Dwayne Allen: Allen’s current pace would be almost identical to the career highs he set as a rookie in 2012. Unfortunately, based on his APY, Indianapolis should be expecting about 50% more production than he has given them so far. His receiving lines are very similar to what should be expected on a Tier 3 contract with an APY closer to $6M rather than the $7.35M on his current contract.

Coby Fleener: It seems as though every analyst has taken time to express shock at Fleener’s lack of production so far in New Orleans. Fleener is currently on pace for an annual line very close to his prior three years in Indianapolis. If that pace is maintained, New Orleans will be getting around $6M production on a $7.2M contract. Considering that Fleener offers next to nothing as a blocker, his receiving production needs to increase to justify his contract.

Delanie Walker: Walker’s production is pretty close to what should be expected. His catch totals are a bit low, but his yardage and touchdowns make up for it. This is another example of a contract that has been fair to both the team and player.

One note for all three of the above players: their catch rates of 58%, 46%, and 48% are well below what should be expected. The Tier 1, Tier 2, and Tier 3 tight ends should have catch rates at or above 63%.

16 Game Pace

Tier 3 ContractsCurrent APYCatchesTargetsCatch %YardsTDsAPY Value
Jordan Cameron$6M435973%3205Low Tier 3
Antonio Gates$5.5Mn/a – Injured
Ladarius Green$5Mn/a – Injured
Brent Celek$4M213267%3840Tier 4
Marcedes Lewis$4M324080%3884Tier 4

Jordan Cameron: Cameron is currently on pace to come in on the low end of Tier 3 production, which would indicate that his current APY of $6M is a bit high. The team is receiving the production of a player that should be closer to $4M APY.

Brent Celek: Celek’s contract looks to be an example of paying for past production. His $4M APY indicates a player than should be expected to catch around 55 passes for at least 500 yards and 4 touchdowns each year. His career highs over the past three years (2014, 2015, 2016 pro-rated) are 32 catches on 51 targets for 398 yards and 3 touchdowns. The last time Celek’s production indicated a $4M APY contract was 2013 and even then he was showing a distinct decline in production over prior years. Celek’s contract isn’t too much higher than it should be given that he’s already at the cutoff for Tier 3/Tier 4, but the team is not getting a good return on his current contract.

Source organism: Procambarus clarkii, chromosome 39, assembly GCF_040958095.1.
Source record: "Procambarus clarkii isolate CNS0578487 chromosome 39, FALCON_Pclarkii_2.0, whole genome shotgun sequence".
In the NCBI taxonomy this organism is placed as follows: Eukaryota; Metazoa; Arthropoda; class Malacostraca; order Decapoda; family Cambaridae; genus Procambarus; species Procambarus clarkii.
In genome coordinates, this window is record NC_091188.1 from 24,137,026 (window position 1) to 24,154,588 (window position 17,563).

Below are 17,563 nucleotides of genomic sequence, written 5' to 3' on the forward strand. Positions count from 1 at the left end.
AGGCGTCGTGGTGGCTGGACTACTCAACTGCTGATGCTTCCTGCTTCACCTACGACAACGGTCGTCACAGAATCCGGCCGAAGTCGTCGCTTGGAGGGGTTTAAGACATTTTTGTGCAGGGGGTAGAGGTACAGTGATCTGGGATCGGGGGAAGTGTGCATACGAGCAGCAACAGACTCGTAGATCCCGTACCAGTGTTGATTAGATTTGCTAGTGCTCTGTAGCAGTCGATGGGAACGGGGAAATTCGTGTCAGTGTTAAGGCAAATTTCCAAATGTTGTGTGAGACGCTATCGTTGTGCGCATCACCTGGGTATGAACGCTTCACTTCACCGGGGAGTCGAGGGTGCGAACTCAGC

Marcedes Lewis: Lewis is another player that shouldn’t be considered to be too overpaid but also isn’t giving his team a very good return. Over the past 5 years, Lewis has exceed 500 yards once (540 in 2012), has never exceeded 52 receptions, and has a total of 10 touchdowns (2 per year). His 2016 production puts him on pace to fall short of the Tier 3 expectations for another year.

16 Game Pace

Tier 4 ContractsCurrent APYCatchesTargetsCatch %YardsTDsAPY Value
Zach Miller$2.75M718486%62412Tier 2/3
Garrett Celek$2.5M406067%5240Tier 3
Larry Donnell$1.67M324473%2004Tier 4
Jack Doyle$1.67566488%5728Tier 2/3

There are too many Tier 4 contracts signed in 2016 to list here. Included in that total are injured players and players that are primarily blockers when on the field. The chart above shows players that are producing above their APY or have done so in the past.

Zach Miller: If we ignore Miller’s touchdown pace for a minute, the rest of his production is more in line with a player on a $6.5M contract. Currently, the Bears are getting a great return on his $2.75M APY contract. Back to his touchdown rate: even if he only scores twice in the remaining 12 games (after 3 in his first 4 games), his overall production would still be in line with a player with at least double his current APY.

Garrett Celek: With another 9 catches for 55 yards, Celek will match his career highs set last year. Once he scores a few touchdowns, his production will be closer to a player on a $4-5M APY rather than his current $2.5M.

Larry Donnell: Donnell had a breakout year in 2014 with 623 yards and 6 touchdowns on 63 receptions, which would be a fair return on a $6M+ APY contract. Fortunately for the Giants, his current APY is only $1.67M.

Jack Doyle: I mentioned in the Dwayne Allen note above that the Colts should be expecting about 50% more production. That production is currently coming from Jack Doyle. Doyle has already set a career high in yardage and with 5 more catches and one touchdown will set career highs in those categories as well. If Doyle can maintain the pace he has set through 4 games, he will have given the Colts around $6.5M APY production on his $1.67M contract.

  • Hans

    Was Jimmy Graham omitted from this list due to the odd nature of his contract and circumstances?

    • Charles Crawford

      For this piece, I only looked at 2016 free agent signings. Graham signed his contract in 2014.